For the Record: Let the sun shine in

Presbyterian Hospital circa1871 Photo credit: University Archives

What we now know as Penn Presbyterian Medical Center started out, in 1871, as a 45-bed charitable institution called the Presbyterian Hospital in Philadelphia that was located on 2 ½ acres at 39th Street and Powelton Avenue.

Department store magnate John Wanamaker was one of the founders of the original hospital and he stayed involved until his death in 1922. His wife, Mary, who was particularly concerned about needy children, donated $30,000 to build a pediatric ward, which was finished in 1888.
A novel design, the ward was built “in the round,” with 18 beds on the first floor arranged around the perimeter, each placed in front of a large window. On sunny days, patients could be carried directly through the windows onto the porch. The ward’s unusual shape ensured that it received sunlight throughout the day, as well as cooling breezes. In the winter, the porch was enclosed with screens and heated for use as a sun parlor. Two large, open fireplaces in the center of the ward kept it warm and toasty.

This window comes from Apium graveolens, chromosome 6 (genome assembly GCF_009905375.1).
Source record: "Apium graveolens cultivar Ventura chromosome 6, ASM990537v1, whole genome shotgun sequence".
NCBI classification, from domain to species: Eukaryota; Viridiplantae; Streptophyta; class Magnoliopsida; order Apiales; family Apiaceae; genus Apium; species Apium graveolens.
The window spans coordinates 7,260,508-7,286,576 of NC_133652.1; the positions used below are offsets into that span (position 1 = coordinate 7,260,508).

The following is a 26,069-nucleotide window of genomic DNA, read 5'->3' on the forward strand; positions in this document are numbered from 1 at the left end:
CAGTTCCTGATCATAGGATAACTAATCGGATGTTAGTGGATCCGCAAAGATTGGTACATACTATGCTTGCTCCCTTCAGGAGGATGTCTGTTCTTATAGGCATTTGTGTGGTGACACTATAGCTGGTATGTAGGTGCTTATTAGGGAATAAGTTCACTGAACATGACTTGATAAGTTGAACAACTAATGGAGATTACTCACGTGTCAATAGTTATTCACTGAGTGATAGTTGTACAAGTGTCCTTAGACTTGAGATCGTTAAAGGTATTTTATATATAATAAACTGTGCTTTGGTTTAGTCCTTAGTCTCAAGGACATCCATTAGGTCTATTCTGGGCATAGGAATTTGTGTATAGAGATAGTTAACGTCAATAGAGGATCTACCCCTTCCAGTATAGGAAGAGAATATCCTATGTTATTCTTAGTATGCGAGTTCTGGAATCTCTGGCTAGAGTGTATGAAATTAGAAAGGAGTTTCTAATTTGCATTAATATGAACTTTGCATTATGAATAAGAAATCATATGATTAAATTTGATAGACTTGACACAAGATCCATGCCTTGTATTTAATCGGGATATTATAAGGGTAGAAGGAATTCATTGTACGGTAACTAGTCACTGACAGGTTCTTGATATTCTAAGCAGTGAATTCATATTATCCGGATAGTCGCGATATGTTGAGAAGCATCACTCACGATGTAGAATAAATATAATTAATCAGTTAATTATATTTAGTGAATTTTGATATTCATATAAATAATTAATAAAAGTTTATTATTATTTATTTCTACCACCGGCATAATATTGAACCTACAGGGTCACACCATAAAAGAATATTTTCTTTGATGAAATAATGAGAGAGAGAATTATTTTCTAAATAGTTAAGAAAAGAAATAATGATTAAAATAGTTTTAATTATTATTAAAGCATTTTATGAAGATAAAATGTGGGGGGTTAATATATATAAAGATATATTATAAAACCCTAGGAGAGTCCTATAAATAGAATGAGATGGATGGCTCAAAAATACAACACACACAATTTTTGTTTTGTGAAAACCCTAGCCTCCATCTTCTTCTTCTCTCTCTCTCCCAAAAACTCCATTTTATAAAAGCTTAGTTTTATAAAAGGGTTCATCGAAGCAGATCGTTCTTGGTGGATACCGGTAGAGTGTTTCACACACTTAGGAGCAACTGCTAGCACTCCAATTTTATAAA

This photograph was taken in 1948. Six years later, the children’s ward was demolished.

Originally published on October 5, 2006.

Originally published on October 5, 2006